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Guessing Game

Where in the world (OK, in Kentucky) was Senate Minority Leader Mitch McConnell? That’s what a group of protesters wants to know after the Republican Senator went MIA over the weekend when Iraq War protesters moved from canvassing his Louisville neighborhood with anti-war bumper stickers and yard signs to staging a two-day “standoff” in front of his house. While the protesters never did catch sight of McConnell over the weekend, the presence of his three-member Capitol Police detail tipped off the organizers that McConnell was at the residence, Aniello Alioto, Kentucky field director of Americans Against Escalation in Iraq, tells HOH. [IMGCAP(1)]

Not only did the protesters not know where he was, but his own spokesman, Don Stewart, isn’t sure whether the Senator was at the house, although he noted that McConnell wasn’t slated to appear on any of the Sunday talk shows. The protesters (a group that at times included pro-war supporters) held a vigil overnight on Sunday with candles trying to lure McConnell outside to explain his support for the Iraq War.

Following the protest, the group moved its efforts, to no avail, to the airport in hopes of catching the Senator board his regular 7:40 a.m. return flight to Washington, D.C. But McConnell’s vanishing act apparently hasn’t discouraged the protesters. The group still wants McConnell to attend, as a featured guest, a town hall meeting at Bellarmine University, just blocks from the Senator’s house.

She’ll Slap You With a Lawsuit, Too. The libel lawsuit filed by former Rep. Cynthia McKinney (D-Ga.) against the Atlanta Journal- Constitution is such a smorgasbord of allegations, HOH hardly knows where to begin.

The Congresswoman, who drew headlines and plenty of criticism for an incident last year in which she slapped a Capitol Police officer, has a litany of complaints in a lawsuit filed on Thursday against the paper, its parent company, Cox Enterprises, and Cynthia Tucker, the editor of the paper’s editorial page whose columns about McKinney were part of the package that earned her a Pulitzer Prize. The clearly ticked-off former Congresswoman alleges that Tucker’s account of her altercation with the police officer was false, among loads of other “inaccuracies” and “malicious statements.”

One of Tucker’s lines she claims is libelous: “She doesn’t have the power or prestige to pass a resolution in support of sweet tea,” Tucker wrote of McKinney. But McKinney noted in her lawsuit that “Tucker knew that the Power Rankings by rated Cynthia McKinney 277 of 435 Congresspersons in legislative effectiveness.”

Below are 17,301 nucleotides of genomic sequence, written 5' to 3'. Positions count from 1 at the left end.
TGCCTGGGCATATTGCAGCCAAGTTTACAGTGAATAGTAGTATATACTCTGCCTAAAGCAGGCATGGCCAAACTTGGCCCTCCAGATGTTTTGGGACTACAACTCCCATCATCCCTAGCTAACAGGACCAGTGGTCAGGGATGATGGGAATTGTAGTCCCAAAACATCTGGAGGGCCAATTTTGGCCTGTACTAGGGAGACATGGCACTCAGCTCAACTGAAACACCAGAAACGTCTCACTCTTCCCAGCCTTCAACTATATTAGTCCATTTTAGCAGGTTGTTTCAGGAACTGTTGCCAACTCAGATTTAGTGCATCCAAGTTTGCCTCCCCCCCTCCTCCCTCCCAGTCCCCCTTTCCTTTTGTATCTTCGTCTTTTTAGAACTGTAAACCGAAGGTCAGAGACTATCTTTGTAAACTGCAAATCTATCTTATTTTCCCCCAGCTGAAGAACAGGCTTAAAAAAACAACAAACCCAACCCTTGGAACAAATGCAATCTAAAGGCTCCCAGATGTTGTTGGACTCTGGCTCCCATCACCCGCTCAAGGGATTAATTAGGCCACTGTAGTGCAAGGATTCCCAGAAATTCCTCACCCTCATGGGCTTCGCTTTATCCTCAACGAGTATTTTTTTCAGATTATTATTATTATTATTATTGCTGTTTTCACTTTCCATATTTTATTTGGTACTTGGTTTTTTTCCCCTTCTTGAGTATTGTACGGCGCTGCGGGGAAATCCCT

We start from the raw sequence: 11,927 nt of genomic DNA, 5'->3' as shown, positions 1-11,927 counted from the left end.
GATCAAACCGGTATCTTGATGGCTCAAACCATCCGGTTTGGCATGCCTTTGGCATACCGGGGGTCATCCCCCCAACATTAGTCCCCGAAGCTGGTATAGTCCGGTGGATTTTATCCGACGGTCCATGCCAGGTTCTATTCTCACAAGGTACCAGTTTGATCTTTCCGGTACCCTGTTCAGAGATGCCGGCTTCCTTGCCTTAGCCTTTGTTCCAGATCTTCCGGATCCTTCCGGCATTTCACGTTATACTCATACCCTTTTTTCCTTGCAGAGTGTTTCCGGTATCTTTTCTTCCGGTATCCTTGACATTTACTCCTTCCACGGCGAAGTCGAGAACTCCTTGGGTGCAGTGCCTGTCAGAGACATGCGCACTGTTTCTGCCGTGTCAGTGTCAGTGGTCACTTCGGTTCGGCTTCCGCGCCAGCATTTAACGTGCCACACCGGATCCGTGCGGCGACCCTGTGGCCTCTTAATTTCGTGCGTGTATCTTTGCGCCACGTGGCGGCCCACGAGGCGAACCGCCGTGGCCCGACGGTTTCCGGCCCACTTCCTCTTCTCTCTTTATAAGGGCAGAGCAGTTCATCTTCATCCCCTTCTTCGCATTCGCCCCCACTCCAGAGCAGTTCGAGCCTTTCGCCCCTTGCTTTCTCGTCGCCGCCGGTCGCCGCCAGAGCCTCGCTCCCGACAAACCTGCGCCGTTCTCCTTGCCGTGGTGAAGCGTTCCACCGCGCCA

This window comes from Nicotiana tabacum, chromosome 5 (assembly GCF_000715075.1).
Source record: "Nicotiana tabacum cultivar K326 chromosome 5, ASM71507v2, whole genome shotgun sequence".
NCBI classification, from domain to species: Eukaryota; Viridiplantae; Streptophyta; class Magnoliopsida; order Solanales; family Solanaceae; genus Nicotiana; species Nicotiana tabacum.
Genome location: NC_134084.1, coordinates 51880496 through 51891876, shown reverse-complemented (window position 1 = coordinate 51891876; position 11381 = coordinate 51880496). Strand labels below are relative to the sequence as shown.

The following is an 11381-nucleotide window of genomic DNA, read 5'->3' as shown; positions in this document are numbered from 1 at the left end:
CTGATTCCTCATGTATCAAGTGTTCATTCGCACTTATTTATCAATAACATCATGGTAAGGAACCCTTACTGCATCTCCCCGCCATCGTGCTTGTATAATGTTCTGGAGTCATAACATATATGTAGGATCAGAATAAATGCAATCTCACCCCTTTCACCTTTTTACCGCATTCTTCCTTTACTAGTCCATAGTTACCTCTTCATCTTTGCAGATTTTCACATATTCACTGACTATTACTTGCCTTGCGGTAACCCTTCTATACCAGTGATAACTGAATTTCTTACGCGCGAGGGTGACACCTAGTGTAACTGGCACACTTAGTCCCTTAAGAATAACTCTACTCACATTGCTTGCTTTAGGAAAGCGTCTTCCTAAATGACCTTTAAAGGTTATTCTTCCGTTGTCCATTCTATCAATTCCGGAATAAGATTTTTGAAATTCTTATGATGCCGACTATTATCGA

McKinney’s lawsuit also takes issue with the paper’s reporting on election-law-related charges against a man unrelated to McKinney named Bill McKinney, a move McKinney apparently saw as an attempt to besmirch her father. “Funny thing, Cynthia McKinney’s father is the former Fulton County state representative named Billy McKinney,” the lawsuit states.

Peter Canfield, a Georgia attorney who’s representing the paper, calls the lawsuit frivolous and said he’ll move to have it dismissed. “There are so many different claims here, I could pick hundreds of reasons why it doesn’t” meet the test for libel, Canfield said. “Giving your opinion about a public official is not libel.”

Trees of Life. They aren’t dead; they’re just resting. That’s the word on the street, for all those tree-hugging tipsters who have been sending HOH concerned missives about the foliage — or lack thereof — on trees behind the Rayburn and Longworth House office buildings. Now, trees aren’t HOH’s normal bailiwick, but after enough reader queries concerned about the poor, brown vegetation, we just had to get to the, er, root of it.

Despite removal rumors, the trees in question above the House parking garages aren’t being cut down, said Eva Malecki, spokeswoman for the Architect of the Capitol, who insisted the trees dropped their leaves early because they are “suffering from drought conditions.”

And more good news for all you nature lovers — Malecki said not only are the trees expected to make a full comeback next year, but the contractors who have been doing work on the parking garages soon will be adding new trees to replace the ones that were removed for construction.

Doing His Biden. Sure, they both have silver hair, but no one could confuse earnest, slightly rumpled Rep. George Miller (D-Calif.) with the always cable-ready Sen. Joseph Biden (D-Del.). Miller, though, likened himself to his loquacious colleague during a speech at the National Press Club on Monday.

After speaking about renewing the No Child Left Behind program, Miller took some questions. The impassioned chairman of the House Education and Labor Committee was giving a particularly long-winded answer to one query, when he had a reflective moment. “No short answers from me, are there?” Miller joked. “I’m sort of the Joe Biden of education.”

Jennifer Yachnin contributed to this report.

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